Output 26.32.1 shows the correlation structures and the model matrices in the analysis. All appear to be intended.
Output 26.32.1
The Correlation Structures and Model Matrices of the Longitudinal Factor Model
Sigma = |
F1*F2*F3*L*inv(F3)*inv(F2)*P*(inv(F2))`*(inv(F3))`*L`*F3`*F2`*F1` + U |
F1 |
9 |
6 |
GEN: Rectangular |
F2 |
6 |
6 |
DIA: Diagonal |
F3 |
6 |
6 |
DIA: Diagonal |
L |
6 |
6 |
LOW: L Triangular |
P |
6 |
6 |
DIA: Diagonal |
U |
9 |
9 |
SYM: Symmetric |
PROC CALIS finds a converged solution for the estimation problem. Output 26.32.2, Output 26.32.3, and Output 26.32.4 show the estimation results of the , , and matrices, respectively.
Output 26.32.2
Estimation of the Matrix of the Longitudinal Factor Model
Output 26.32.3
Estimation of the Matrix of the Longitudinal Factor Model
Output 26.32.4
Estimation of the Matrix of the Longitudinal Factor Model
Output 26.32.5 shows the estimation results of the matrix, which is a fixed matrix that contains only 0 or 1 for its elements.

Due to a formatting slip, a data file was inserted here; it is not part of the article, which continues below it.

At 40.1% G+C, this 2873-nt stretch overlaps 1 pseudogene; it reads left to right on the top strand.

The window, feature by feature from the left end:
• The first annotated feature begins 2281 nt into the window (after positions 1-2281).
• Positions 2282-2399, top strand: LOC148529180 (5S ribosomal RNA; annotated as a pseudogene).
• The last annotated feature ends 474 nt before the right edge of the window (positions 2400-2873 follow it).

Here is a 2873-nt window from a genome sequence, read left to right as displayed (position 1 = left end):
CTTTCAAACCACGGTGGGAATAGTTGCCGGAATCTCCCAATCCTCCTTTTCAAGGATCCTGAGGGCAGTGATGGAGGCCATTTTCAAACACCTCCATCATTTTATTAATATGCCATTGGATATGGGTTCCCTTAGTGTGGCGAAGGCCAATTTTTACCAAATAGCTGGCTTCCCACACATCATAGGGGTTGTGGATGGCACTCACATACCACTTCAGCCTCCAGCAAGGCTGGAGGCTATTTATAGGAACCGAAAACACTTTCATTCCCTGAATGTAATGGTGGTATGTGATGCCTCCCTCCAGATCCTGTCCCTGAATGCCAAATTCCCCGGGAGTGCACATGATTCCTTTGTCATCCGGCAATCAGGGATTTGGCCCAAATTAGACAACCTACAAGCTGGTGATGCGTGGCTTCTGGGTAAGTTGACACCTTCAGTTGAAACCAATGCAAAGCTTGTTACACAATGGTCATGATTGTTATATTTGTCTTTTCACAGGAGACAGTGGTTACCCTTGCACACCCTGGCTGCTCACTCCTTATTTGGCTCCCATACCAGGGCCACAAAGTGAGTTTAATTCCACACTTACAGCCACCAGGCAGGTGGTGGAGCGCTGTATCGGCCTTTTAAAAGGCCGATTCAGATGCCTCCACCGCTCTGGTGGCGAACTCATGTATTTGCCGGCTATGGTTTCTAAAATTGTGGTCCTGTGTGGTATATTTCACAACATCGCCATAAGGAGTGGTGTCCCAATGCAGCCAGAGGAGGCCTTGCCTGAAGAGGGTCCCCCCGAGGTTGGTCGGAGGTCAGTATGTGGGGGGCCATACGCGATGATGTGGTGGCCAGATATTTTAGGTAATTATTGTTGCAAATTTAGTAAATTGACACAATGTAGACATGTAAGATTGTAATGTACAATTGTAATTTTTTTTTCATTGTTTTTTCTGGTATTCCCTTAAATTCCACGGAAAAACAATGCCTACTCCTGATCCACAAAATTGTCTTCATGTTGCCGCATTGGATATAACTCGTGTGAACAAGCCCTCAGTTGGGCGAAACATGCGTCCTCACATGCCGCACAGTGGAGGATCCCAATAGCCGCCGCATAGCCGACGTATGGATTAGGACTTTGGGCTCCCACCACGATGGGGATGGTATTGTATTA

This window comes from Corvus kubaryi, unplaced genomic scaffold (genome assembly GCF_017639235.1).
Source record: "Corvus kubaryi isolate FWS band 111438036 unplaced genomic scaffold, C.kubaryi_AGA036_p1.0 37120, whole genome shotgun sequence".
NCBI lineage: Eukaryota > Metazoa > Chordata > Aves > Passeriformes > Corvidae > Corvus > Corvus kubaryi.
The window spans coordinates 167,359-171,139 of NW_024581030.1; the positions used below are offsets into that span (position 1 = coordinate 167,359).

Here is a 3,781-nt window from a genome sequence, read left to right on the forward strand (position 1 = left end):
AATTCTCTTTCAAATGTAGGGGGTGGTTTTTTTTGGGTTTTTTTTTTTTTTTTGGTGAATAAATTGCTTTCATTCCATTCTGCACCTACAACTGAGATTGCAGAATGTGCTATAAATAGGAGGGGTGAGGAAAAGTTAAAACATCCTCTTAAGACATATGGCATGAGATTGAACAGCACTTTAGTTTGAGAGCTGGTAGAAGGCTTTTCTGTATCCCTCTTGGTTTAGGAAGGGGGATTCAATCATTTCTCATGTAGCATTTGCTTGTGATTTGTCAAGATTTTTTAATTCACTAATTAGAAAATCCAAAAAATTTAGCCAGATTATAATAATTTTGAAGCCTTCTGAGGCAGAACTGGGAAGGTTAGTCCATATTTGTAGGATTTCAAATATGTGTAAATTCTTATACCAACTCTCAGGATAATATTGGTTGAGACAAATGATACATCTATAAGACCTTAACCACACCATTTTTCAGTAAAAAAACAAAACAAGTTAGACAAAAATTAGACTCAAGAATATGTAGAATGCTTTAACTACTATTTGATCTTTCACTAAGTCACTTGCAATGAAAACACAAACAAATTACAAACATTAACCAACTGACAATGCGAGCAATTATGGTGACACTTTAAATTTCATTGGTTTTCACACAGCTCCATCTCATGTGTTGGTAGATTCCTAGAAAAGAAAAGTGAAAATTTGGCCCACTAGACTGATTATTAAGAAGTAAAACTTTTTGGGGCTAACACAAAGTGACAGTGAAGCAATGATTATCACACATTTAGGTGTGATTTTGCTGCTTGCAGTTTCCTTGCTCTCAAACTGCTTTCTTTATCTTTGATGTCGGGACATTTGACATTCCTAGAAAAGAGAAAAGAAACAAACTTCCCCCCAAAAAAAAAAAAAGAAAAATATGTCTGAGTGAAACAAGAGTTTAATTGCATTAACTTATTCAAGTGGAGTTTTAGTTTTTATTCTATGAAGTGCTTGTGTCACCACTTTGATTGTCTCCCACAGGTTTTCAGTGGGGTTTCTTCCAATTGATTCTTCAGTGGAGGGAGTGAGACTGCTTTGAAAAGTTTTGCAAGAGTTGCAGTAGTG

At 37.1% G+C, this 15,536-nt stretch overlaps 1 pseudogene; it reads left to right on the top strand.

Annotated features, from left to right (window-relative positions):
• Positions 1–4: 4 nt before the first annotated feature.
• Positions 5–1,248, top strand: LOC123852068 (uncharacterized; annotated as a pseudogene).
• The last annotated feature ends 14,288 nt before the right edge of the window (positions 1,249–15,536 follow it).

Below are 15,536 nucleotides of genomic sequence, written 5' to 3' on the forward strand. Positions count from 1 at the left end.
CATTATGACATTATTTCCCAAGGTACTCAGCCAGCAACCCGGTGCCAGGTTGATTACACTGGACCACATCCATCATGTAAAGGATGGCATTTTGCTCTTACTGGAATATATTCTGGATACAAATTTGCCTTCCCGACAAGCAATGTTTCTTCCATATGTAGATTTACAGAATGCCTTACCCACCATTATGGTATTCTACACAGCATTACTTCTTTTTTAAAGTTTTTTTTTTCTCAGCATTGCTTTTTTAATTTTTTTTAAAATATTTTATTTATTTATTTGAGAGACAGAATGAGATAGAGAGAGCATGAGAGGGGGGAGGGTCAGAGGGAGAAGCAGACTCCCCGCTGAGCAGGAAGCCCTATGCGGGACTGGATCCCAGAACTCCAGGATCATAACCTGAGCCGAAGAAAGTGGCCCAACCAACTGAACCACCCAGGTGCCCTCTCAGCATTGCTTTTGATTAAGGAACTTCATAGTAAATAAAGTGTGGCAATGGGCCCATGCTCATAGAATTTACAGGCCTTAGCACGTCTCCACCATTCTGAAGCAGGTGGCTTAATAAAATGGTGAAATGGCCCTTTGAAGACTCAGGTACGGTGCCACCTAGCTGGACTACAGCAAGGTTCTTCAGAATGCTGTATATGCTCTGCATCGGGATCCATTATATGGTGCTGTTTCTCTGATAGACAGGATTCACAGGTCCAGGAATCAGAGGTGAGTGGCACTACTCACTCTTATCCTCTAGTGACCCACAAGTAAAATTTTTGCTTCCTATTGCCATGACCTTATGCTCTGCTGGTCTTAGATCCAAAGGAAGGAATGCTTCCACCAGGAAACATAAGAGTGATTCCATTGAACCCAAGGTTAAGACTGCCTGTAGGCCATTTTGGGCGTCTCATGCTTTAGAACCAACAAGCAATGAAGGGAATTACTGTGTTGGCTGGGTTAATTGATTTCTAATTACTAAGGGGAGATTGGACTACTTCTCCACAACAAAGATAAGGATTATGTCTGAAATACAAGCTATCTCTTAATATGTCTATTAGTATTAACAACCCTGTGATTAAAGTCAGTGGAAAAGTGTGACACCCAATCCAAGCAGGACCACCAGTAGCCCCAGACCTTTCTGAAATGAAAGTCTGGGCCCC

Output 26.32.5
Estimation of the Matrix of the Longitudinal Factor Model
1.0000 |
0 |
0 |
0 |
0 |
0 |
0 |
1.0000 |
0 |
0 |
0 |
0 |
1.0000 |
0 |
1.0000 |
0 |
0 |
0 |
0 |
1.0000 |
0 |
1.0000 |
0 |
0 |
1.0000 |
0 |
1.0000 |
0 |
1.0000 |
0 |
0 |
1.0000 |
0 |
1.0000 |
0 |
1.0000 |
Output 26.32.6 shows the estimation results of the matrix. Notice that parameter estimate x23 falls on the lower boundary at zero.
Output 26.32.6
Estimation of the Matrix of the Longitudinal Factor Model
In fact, PROC CALIS routinely checks for zero values for the estimates on the diagonal of the central symmetric matrices. In this case, you get the following messages regarding the estimation of matrix :